A conversation with

Luc van Loon

In the column 'A conversation with...', experts from Maastricht UMC+ discuss one of the questions submitted for the Dutch National Research Agenda. This time Professor in Human Movement Sciences Luc van Loon discusses the question:

How can muscle growth and recovery be enhanced?

"It is actually a miracle that we are still walking around, because essentially we are totally different people than we were two months ago. Your body is constantly breaking down muscle tissue and producing it again. Roughly one to two percent of all your muscles are replaced with new material every day. In other words, after roughly two months you consist of entirely new muscles. That process continues throughout your life, but sometimes the breakdown occurs more quickly than the production of new muscle as you grow older. Consequently, older people experience problems with mobility more often.It is therefore important to devote sufficient attention to preserving the muscles, and not just as you become older. When you are lying in hospital with a broken leg, for example, within five days your muscles already lose a substantial volume of their mass and strength. But patients with diabetes and cardiovascular diseases also suffer muscle problems. And cachexia (severe weight loss) is a very common problem among cancer patients. In Maastricht we are searching for methods to minimise the loss and promote the retention and growth of muscle mass and strength.

Two factors are particularly important for maintaining or even enhancing healthy muscle growth: protein and physical activity. It therefore seems a straightforward matter of ingesting enough protein and taking enough exercise. And that is certainly true, but a lot more is needed to achieve an optimal result. Timing is important, as are the types of protein, the pattern of exercise and so on. Not so long ago we demonstrated that you literally are what you have just eaten. We found labelled amino acids (the building blocks of proteins) that had been injected in a cow fully replicated in human guinea pigs who had drunk the milk from the cow. Five hours after the volunteers drank the cow’s milk, around ten percent of the labelled amino acids were found to have been incorporated directly in the new muscle tissue. In other words, you are, literally, what you eat.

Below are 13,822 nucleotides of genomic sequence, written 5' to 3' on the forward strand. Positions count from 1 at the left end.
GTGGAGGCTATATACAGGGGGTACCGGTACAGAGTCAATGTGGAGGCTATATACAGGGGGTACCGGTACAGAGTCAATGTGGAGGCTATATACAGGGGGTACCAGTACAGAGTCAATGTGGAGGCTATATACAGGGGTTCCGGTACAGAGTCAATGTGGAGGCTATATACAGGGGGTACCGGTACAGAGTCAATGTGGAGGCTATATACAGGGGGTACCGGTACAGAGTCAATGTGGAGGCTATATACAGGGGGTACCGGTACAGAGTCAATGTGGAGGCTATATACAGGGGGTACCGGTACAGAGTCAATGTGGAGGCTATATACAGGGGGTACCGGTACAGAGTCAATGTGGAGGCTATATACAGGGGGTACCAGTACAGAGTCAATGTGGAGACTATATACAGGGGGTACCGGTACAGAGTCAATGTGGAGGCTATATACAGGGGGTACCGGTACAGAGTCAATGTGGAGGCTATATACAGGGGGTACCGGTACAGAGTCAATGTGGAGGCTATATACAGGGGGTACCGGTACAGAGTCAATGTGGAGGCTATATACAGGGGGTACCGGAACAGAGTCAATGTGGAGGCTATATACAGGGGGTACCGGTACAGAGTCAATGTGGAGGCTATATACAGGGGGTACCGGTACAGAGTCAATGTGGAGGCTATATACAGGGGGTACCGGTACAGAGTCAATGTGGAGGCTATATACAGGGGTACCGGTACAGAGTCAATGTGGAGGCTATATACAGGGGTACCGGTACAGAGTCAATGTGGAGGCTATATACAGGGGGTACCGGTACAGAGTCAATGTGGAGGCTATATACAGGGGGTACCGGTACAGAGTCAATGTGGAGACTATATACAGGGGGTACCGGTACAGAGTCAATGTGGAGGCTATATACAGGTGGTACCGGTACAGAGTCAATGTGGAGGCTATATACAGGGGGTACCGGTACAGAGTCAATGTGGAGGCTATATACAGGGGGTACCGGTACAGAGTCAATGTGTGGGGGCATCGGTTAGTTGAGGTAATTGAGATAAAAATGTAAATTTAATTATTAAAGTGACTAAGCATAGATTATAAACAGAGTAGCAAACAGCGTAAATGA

It appears that you can influence the intake of protein in various ways. For example, muscle absorb protein from crushed meat (such as mince) better than protein from a steak. And muscles absorb more so-called 'fast’ proteins (such as whey protein) than 'slow' proteins (such as casein). Apart from the fact that these proteins are digested more quickly, more of them are used in muscle tissue. An important point to realise is that you should actually never consume only proteins. Foodstuffs also contain carbohydrates, fats and other substances. That can also play a role in protein intake. But we can do even more to optimise muscle building.

Everyone knows that sufficient exercise is important for a healthy physique. What constitutes sufficient exercise to retain muscle mass and strength differs from one person to another. It is naturally different for a top athlete than a person over the age of 65. But exercise also has an interesting effect on protein intake, because when a person engages in physical exercise before a meal, more of the protein that is consumed, up to about twenty percent, is converted into muscle tissue. For older people in particular, it is advisable to go shopping themselves and to be active before eating a meal. This is also a useful tip for patients. Ahead of a scheduled operation or an intensive session of chemotherapy, for example, it can make sense to train the muscles to withstand periods of bed-ridden immobility. But of course everyone can benefit from a conscious combination of a good diet and exercise. A final piece of advice, which is no less important for being frequently repeated, is this: vary your diet, eat healthily, chew your food thoroughly and take enough exercise."